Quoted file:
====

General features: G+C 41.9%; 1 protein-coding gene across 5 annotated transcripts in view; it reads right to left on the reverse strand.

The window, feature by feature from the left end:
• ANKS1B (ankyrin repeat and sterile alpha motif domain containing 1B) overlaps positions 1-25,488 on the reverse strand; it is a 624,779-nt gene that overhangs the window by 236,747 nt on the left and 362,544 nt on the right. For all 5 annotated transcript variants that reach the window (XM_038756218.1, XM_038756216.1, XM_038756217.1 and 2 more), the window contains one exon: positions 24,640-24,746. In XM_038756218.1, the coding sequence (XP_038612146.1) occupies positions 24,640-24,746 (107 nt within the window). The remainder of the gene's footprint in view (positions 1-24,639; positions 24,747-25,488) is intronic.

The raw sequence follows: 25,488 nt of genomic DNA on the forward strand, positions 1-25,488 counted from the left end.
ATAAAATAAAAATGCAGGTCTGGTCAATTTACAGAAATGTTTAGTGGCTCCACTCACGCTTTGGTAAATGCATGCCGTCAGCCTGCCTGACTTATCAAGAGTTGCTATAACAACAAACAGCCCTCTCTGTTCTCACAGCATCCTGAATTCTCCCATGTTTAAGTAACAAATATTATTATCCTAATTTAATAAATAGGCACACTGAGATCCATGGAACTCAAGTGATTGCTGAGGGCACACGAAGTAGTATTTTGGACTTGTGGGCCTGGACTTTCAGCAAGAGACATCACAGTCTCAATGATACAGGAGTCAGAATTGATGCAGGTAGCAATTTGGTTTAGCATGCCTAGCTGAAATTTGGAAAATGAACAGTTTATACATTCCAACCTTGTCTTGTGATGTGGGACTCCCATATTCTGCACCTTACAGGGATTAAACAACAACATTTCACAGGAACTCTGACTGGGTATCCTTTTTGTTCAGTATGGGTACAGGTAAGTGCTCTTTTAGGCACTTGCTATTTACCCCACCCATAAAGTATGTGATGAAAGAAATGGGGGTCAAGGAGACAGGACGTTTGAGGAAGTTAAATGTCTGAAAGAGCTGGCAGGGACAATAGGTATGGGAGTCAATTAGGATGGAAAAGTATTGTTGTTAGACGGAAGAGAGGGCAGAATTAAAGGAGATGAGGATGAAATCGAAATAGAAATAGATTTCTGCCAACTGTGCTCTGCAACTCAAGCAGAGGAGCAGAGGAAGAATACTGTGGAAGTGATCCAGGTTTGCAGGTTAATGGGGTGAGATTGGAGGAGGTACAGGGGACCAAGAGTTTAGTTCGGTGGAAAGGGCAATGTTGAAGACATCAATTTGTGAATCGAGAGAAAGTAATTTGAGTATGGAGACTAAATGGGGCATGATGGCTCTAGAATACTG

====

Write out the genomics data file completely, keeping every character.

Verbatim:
General features: G+C 41.9%; 1 protein-coding gene across 5 annotated transcripts in view; it reads right to left on the reverse strand.

The window, feature by feature from the left end:
• ANKS1B (ankyrin repeat and sterile alpha motif domain containing 1B) overlaps positions 1-25,488 on the reverse strand; it is a 624,779-nt gene that overhangs the window by 236,747 nt on the left and 362,544 nt on the right. For all 5 annotated transcript variants that reach the window (XM_038756218.1, XM_038756216.1, XM_038756217.1 and 2 more), the window contains one exon: positions 24,640-24,746. In XM_038756218.1, the coding sequence (XP_038612146.1) occupies positions 24,640-24,746 (107 nt within the window). The remainder of the gene's footprint in view (positions 1-24,639; positions 24,747-25,488) is intronic.

The raw sequence follows: 25,488 nt of genomic DNA on the forward strand, positions 1-25,488 counted from the left end.
ATAAAATAAAAATGCAGGTCTGGTCAATTTACAGAAATGTTTAGTGGCTCCACTCACGCTTTGGTAAATGCATGCCGTCAGCCTGCCTGACTTATCAAGAGTTGCTATAACAACAAACAGCCCTCTCTGTTCTCACAGCATCCTGAATTCTCCCATGTTTAAGTAACAAATATTATTATCCTAATTTAATAAATAGGCACACTGAGATCCATGGAACTCAAGTGATTGCTGAGGGCACACGAAGTAGTATTTTGGACTTGTGGGCCTGGACTTTCAGCAAGAGACATCACAGTCTCAATGATACAGGAGTCAGAATTGATGCAGGTAGCAATTTGGTTTAGCATGCCTAGCTGAAATTTGGAAAATGAACAGTTTATACATTCCAACCTTGTCTTGTGATGTGGGACTCCCATATTCTGCACCTTACAGGGATTAAACAACAACATTTCACAGGAACTCTGACTGGGTATCCTTTTTGTTCAGTATGGGTACAGGTAAGTGCTCTTTTAGGCACTTGCTATTTACCCCACCCATAAAGTATGTGATGAAAGAAATGGGGGTCAAGGAGACAGGACGTTTGAGGAAGTTAAATGTCTGAAAGAGCTGGCAGGGACAATAGGTATGGGAGTCAATTAGGATGGAAAAGTATTGTTGTTAGACGGAAGAGAGGGCAGAATTAAAGGAGATGAGGATGAAATCGAAATAGAAATAGATTTCTGCCAACTGTGCTCTGCAACTCAAGCAGAGGAGCAGAGGAAGAATACTGTGGAAGTGATCCAGGTTTGCAGGTTAATGGGGTGAGATTGGAGGAGGTACAGGGGACCAAGAGTTTAGTTCGGTGGAAAGGGCAATGTTGAAGACATCAATTTGTGAATCGAGAGAAAGTAATTTGAGTATGGAGACTAAATGGGGCATGATGGCTCTAGAATACTG